Nick Rimando

MLS Cup positional edges: Looking at the goalkeepers for Sporting Kansas City and Real Salt Lake

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Amongst MLS’s goalkeeping elite, Jimmy Nielsen and Nick Rimando can both claim places, each veteran number ones having held major sway on the league’s last two Goalkeeper of the Year honors. In 2012, the Sporting captain snared the award, while the Real Salt Lake veteran finished second to Portland’s Donovan Ricketts this season. Over the last two seasons, these may be Major League Soccer’s two best keepers.

They are, however, very different players, a divide that starts with their stature. At 6’3″ tall, Nielsen has the traditional size of a top flight keeper, while at 5’9″, Rimando’s height is more reminiscent of an outfield player. Yet whereas you’d expect the taller man to have the greater presence coming off his line, the opposite’s actually true.

Nielsen’s earned his nickname “White Puma” for his cat-like reflexes, attributes most often displayed while the 36-year-old stays between his sticks. With defenders like Aurélien Collin and Matt Besler patrolling the box, his strategy may be influenced by his teammates, but entering the final years of his professional career, it also serves a player whose athleticism continues to wane. At his best waiting and reacting, Nielsen rarely presses his luck off his line, something that can come back to haunt him on the rare occasion one of his central defenders is beat in the air.

Rimando is surprisingly strong in the air – an attribute that’s improved throughout his career. Though his size still works against him, Rimando’s quick, decisive reads on crosses allow him to beat opposition players to the ball, his ability to read the game seeing him evade most physical challenges. Particularly on deep crosses, Rimando distinguishes himself from his peers, with his performance in the 2012 conference semifinals at Seattle standing out as one of the best games from a goalkeeper in MLS postseason history.

source: Getty ImagesRimando’s other obvious edge on Nielsen is in his distribution. Whereas the Real Salt Lake keeper is thought to be one of the best in the league putting the ball back into the field, Nielsen’s kicking game isn’t considered a strength. His play on the ball is another area where the more well-rounded Rimando makes up for his six-inch height disadvantage.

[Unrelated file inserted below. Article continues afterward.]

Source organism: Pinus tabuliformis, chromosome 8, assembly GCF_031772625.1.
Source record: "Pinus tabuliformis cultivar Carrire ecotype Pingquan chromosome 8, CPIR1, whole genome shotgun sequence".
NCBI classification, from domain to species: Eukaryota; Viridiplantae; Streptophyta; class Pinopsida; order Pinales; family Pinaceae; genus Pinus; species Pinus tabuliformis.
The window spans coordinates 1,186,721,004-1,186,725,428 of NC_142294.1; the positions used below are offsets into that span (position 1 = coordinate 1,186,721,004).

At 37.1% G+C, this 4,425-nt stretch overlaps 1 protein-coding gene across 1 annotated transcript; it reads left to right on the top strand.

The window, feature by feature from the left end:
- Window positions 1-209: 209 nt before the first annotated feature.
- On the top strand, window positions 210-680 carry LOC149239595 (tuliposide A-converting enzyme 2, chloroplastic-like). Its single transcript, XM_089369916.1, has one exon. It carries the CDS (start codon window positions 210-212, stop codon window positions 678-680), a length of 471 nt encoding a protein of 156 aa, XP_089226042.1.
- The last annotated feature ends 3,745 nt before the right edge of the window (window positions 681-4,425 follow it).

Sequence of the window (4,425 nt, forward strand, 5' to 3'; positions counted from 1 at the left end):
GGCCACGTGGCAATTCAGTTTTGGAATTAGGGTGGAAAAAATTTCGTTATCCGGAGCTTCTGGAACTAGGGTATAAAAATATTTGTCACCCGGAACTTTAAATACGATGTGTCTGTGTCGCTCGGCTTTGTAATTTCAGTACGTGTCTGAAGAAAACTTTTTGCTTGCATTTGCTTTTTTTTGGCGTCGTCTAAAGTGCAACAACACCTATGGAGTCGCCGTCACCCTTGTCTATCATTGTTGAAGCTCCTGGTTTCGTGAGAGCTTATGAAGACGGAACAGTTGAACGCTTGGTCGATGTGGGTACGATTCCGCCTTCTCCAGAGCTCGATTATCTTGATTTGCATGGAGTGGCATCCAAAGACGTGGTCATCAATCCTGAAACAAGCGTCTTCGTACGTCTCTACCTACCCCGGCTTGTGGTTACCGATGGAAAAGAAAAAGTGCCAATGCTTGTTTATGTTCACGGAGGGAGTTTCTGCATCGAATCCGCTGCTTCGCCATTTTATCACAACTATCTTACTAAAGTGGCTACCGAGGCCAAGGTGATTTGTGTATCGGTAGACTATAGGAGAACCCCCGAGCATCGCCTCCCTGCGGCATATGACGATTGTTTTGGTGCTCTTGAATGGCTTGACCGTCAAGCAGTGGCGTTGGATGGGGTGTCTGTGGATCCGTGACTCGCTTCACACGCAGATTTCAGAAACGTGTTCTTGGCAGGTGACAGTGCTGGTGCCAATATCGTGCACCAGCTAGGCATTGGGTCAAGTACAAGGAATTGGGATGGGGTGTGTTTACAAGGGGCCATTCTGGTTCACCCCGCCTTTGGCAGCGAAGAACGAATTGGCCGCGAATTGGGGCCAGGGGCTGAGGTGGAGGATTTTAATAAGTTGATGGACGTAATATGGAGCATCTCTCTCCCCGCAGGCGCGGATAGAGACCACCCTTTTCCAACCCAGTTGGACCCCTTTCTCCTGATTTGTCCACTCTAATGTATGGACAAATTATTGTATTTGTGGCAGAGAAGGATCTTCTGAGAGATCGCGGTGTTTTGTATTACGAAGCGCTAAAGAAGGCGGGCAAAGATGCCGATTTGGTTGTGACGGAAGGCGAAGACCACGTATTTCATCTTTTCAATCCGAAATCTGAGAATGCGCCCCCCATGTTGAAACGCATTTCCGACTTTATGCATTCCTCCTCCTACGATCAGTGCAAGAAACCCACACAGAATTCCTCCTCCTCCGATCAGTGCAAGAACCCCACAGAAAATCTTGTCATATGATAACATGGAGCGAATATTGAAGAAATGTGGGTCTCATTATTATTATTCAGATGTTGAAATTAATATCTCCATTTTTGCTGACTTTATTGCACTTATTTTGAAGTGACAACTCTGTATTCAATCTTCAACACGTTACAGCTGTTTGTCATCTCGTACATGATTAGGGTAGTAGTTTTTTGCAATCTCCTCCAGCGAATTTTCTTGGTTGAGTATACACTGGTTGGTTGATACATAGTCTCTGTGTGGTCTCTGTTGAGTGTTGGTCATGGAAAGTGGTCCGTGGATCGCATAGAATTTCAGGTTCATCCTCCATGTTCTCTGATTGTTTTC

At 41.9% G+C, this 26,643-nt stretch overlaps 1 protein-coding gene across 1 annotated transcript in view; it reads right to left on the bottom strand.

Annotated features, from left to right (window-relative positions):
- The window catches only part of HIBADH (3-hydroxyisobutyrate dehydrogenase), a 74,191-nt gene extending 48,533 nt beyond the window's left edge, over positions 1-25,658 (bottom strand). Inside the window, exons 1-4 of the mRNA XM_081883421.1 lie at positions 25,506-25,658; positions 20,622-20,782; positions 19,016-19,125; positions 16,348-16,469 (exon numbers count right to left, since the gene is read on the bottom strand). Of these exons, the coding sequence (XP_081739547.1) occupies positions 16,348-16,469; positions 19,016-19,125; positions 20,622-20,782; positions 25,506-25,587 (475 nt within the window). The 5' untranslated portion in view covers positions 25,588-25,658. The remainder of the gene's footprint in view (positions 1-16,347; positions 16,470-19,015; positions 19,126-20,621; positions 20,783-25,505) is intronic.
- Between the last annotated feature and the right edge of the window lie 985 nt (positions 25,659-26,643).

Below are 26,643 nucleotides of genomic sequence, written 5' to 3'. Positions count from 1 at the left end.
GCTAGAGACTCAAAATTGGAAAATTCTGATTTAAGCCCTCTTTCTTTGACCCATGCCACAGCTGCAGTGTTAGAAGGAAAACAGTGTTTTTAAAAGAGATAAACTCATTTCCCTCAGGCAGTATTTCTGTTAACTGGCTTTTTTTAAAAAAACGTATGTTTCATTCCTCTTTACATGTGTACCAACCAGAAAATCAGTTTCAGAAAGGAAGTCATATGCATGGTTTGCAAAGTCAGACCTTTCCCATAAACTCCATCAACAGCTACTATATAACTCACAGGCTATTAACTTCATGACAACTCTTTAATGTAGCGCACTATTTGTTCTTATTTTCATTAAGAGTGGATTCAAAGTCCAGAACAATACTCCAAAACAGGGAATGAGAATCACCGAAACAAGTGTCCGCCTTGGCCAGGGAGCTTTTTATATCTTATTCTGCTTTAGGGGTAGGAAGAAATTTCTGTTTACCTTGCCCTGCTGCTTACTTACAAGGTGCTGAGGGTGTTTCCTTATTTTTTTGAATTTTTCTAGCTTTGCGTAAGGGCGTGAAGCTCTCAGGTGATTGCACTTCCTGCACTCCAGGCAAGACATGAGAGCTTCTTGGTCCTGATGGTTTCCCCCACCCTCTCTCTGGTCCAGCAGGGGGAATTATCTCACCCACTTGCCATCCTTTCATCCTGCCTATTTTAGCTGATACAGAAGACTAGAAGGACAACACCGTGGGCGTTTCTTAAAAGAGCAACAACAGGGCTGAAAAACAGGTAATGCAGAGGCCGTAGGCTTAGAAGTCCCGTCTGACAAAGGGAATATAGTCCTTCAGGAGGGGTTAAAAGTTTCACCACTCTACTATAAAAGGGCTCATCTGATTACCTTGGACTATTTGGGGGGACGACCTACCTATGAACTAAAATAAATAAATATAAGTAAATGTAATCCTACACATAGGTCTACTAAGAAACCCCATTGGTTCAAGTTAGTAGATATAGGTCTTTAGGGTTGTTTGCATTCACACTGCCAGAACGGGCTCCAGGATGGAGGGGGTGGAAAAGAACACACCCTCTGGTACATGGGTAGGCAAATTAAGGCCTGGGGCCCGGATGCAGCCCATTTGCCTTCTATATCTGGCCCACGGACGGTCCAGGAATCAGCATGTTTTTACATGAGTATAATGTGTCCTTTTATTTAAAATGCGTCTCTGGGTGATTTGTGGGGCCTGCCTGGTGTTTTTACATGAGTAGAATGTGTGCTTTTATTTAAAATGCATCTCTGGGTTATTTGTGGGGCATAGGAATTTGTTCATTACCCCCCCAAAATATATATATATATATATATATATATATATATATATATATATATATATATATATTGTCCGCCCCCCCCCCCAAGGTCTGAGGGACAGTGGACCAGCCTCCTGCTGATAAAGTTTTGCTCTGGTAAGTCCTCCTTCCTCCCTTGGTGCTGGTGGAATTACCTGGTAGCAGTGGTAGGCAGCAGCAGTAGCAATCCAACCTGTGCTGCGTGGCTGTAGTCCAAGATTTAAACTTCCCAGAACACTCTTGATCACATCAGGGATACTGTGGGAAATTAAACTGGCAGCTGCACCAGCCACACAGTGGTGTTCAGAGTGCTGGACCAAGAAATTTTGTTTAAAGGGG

But being well-rounded doesn’t make you a better keeper any more than having a more versatile skill set automatically makes a midfielder better than a pure goalscorer. The overriding principle: How do you influence the bottom line? Rimando can be the most well-rounded goalkeeper in the world, but if he isn’t preventing more goals than Nielsen, he’s probably not the better keeper.

Though Rimando probably was the better keeper in 2013, the gap between Saturday’s keepers isn’t so big that one game’s variables couldn’t shift the scales. Particularly against an RSL team unlikely to persistently challenge with crosses (16th in MLS in crosses per game), Nielsen’s weaknesses will be masked. Likewise, Sporting’s become less apt to use their strikers as target men (13th in crosses), meaning Rimando’s unlikely to replicate last year’s performance in Seattle.

If it’s a battle of shot stoppers, Nielsen’s ability to cover more of the goal may give him the edge, but given the razor-thin nature of that advantage, you’ll forgive us a slight cop-out:

EDGE: Basically even

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Is NYCFC showing Mix Diskerud the door? (Photo)

LOS ANGELES, CA - FEBRUARY 01:  Mikkel 'Mix' Diskerud #8 of the USA looks on during the singing of the national anthem prior to their international friendly match against the Korea Republic at StubHub Center on February 1, 2014 in Los Angeles, California. The USA defeated the Korea Republic 2-0.  (Photo by Victor Decolongon/Getty Images)
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Since arriving on the New York City scene two years ago it’s fair to summarize Mix Diskerud’s tenure with New York City FC as a disappointment.

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While the expectations of a quick transition from life in Europe to MLS were surely massive, the 26-year-old midfielder has failed to live up to the billing of not only being one of the NYCFC’s highest-paid players but also as a potential U.S. Men’s National Team candidate.

Diskerud saw his playing time dwindle down from 23 starts in 2015 to nine this past season under new manager Patrick Vieira, and it doesn’t appear that the Norwegian-American will see an influx of opportunities during the upcoming 2017 season.

Rumors have surfaced throughout the offseason about NYCFC potentially buying out Diskerud’s contract, however, the midfielder’s cryptic post to social media on Sunday afternoon suggests that he may not be in New York for much longer.